Blogging Pitfalls: How to Blog Without Internet Access
To a blogger, Internet access is much like electricity or water, it is an essential for business and, without it, a home becomes almost unlivable in a hurry.
Unfortunately, even though Internet access is becoming more and more reliable, it is a virtual guarantee that it will go down at some point and not just for a little while. Where we can generally count on our power being restored pretty quickly or getting our water turned on in short order after an outrage, our phone and cable companies may not be able to get our Web access back on for a day or more at a time.
This problem was highlighted for me during the aftermath of Hurricane Katrina. My neighborhood in New Orleans was spared the worst of the storm and I returned home, after three weeks away, to find my home safe and already had power, water and gas restored. Internet, however, would not be restored for another two weeks.
So how do we have to accept, at least for now, that Internet access just isn’t as reliable as we would like it to be and that can impact our blogging, especially since it’s an activity that, at some point, requires Internet access to take place.
So how do we overcome it? There are many ways, but some a probably more beneficial than others.
The nature of the pitfall is fairly simple. Blogging, and many of the activities that we do related to it, require Internet access. Considering that most bloggers don’t just upload posts, they also use Facebook, Twitter, IM, email and other communication methods along with their blog, it can seem as if we are always online.
But the problem is that Internet access is far from a reliable thing in most places. Though it is getting better, it isn’t a public work like power of water and outages, problems and issues are somewhat common. Even if your Internet doesn’t go completely out, your sites can go down due to a hosting problem or a routing issue between points A and B may prevent you from accessing some of the sites you need.
Unfortunately, depending on where you are and the nature of your provider, these outages can last a lot longer than regular outages on other services. For example, if your home Internet goes out, your provider may not be able to send out a technician for one to two days, leaving you without access for up to 48 hours, assuming that they are actually able to fix the issue.
Couple this with every other potential problem with access and it’s quick to see that we can’t count on our Internet to be there when we open up the browser, at least not from a planning standpoint, and it makes sense, as people who depend on it for their livelihoods, to plan for that eventuality.
How to Avoid It
The simplest solution is to always have a backup Internet access available. Cell phone access, whether through tethering, a USB dongle or a mobile hotspot, can be a great backup for these times. However, the price of these plans are often prohibitive for making them practical as a backup for the few days a year when our regular access isn’t working.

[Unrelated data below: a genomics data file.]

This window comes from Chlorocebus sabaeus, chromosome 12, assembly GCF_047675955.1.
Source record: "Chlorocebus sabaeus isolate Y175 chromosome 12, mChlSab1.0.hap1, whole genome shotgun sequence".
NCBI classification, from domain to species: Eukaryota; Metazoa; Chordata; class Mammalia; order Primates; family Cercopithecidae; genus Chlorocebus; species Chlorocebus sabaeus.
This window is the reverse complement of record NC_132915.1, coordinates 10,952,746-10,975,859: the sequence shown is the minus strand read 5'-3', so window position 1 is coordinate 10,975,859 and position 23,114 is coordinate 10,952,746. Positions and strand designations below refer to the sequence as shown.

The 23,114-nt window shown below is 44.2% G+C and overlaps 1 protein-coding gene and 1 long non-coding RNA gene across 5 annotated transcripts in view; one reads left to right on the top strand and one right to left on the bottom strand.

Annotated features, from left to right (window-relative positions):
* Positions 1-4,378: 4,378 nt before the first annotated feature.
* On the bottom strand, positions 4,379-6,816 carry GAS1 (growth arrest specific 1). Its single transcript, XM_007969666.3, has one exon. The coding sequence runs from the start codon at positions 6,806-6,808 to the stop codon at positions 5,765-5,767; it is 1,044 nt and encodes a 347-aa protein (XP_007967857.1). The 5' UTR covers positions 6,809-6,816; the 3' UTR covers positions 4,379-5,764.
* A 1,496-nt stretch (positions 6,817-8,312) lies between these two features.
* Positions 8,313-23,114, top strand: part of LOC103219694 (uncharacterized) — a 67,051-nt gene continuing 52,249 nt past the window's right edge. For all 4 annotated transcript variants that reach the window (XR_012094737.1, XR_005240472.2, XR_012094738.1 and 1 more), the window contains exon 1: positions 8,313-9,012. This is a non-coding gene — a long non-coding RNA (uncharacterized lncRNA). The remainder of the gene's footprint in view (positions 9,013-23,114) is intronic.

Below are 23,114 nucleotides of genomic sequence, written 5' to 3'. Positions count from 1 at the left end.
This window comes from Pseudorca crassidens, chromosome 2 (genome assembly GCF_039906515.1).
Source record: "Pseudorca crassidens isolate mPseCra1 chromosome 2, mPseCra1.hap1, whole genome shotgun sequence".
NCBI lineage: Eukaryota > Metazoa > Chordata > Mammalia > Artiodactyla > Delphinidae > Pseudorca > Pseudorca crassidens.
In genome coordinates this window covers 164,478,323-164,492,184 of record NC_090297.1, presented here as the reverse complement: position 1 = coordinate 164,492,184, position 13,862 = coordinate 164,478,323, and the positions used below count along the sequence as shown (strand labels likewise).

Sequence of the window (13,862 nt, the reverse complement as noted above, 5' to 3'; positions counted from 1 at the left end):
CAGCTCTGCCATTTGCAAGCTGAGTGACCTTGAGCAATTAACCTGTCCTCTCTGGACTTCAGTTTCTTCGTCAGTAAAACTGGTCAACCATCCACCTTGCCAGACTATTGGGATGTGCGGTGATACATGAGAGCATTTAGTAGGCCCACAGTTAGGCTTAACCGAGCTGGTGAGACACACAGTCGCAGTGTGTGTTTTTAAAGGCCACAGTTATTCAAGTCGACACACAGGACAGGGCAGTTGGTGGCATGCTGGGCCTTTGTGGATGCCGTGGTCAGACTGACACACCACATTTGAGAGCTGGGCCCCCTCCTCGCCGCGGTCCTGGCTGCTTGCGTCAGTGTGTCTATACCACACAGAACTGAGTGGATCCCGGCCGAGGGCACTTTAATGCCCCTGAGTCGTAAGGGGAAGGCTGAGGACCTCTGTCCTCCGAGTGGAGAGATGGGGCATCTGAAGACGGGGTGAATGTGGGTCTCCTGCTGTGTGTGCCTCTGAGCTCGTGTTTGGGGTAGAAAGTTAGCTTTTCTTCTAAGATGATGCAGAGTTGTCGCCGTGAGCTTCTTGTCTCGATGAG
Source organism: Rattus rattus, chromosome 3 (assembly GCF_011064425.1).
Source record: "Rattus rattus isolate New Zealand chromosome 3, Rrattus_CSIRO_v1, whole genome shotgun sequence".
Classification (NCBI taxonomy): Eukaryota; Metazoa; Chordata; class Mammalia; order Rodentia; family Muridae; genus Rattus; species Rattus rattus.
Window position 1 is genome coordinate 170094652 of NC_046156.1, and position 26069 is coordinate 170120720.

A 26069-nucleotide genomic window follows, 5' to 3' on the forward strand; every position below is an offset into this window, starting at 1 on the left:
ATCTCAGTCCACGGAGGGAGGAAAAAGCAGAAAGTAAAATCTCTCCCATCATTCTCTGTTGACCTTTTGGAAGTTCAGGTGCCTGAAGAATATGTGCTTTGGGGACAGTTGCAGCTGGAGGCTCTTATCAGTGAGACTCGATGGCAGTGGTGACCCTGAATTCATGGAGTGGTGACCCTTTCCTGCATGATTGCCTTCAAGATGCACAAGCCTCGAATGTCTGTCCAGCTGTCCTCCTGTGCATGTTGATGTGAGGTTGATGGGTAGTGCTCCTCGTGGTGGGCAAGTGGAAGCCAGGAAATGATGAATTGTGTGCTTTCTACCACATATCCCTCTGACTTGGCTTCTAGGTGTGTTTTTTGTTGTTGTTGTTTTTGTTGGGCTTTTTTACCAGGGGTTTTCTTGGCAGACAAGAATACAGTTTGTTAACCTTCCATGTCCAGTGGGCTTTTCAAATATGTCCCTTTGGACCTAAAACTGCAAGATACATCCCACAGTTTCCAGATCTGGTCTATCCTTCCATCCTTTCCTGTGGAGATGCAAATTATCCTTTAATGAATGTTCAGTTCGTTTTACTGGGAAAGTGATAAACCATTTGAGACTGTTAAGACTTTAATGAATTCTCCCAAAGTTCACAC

Instead, it’s probably better to focus on finding alternate Internet access elsewhere. With nearly every coffee shop, restaurant and even some bars offering free wifi, you can almost certainly find some place nearby that has Internet access in a pinch.
It may be inconvenient to work out of your local Starbucks or McDonald’s for a day, but it’s better than not having access at all and, sometimes, a change in scenery can really help creativity. In short, it might be just the break from the norm you need.
However, that approach isn’t very practical for short-term outages and may not be practical at all for those without laptops or netbooks. In those cases you may need to learn to do without and, instead of finding new access, finding ways to be productive when you can’t get online.
Fortunately, there is a lot that you can do even without Web access, including the following:
- Write: Open up an offline word processor and just flat out write. You may not be able to do all of your formatting, add links or find images, but you can write and you may find it easier without distractions.
- Brainstorm: Nothing to write? Brainstorm ideas for new posts and put them in a list or, if you can, schedule them on a calendar.
- Answer Email: If you’re behind on your email, offline time is often the best chance you’ll get to answer it. Considering you can even access Gmail offline, there’s not much reason to not have offline access to your mail.
- Read: One of the best practices for writing is reading. Not only do you have books, magazines and offline materials you might have been neglecting, but services like Instapaper let you read online materials offline.
- Take a Break: Sometimes the Internet going out (or the power) can be a blessing, take a break and do something else for a while, maybe go for a walk and recharge.
All in all, there is a lot that you can do without Web access and it’s probably best not to look at being without access as being helpless, but as being forced to change tasks or approaches.
As frustrating as it is to be without Internet access, especially for a longer period of time, it’s best to try and use it as an opportunity and not as a problem. There is little reason to have extended downtime when dealing with such a problem and, even if you do wind up with some because of it, you can easily make the most of it.
As difficult as it can be to fall out of schedule, it’s an inevitability sometimes and not a disaster in and of itself. Besides, even if you do nothing, it can help you recharge and come back fresh, especially if you’ve been going strong for a while.
In short, even if you have to take some time away and can’t get a few things done, try to enjoy it. You might find that the time away was the best thing for you.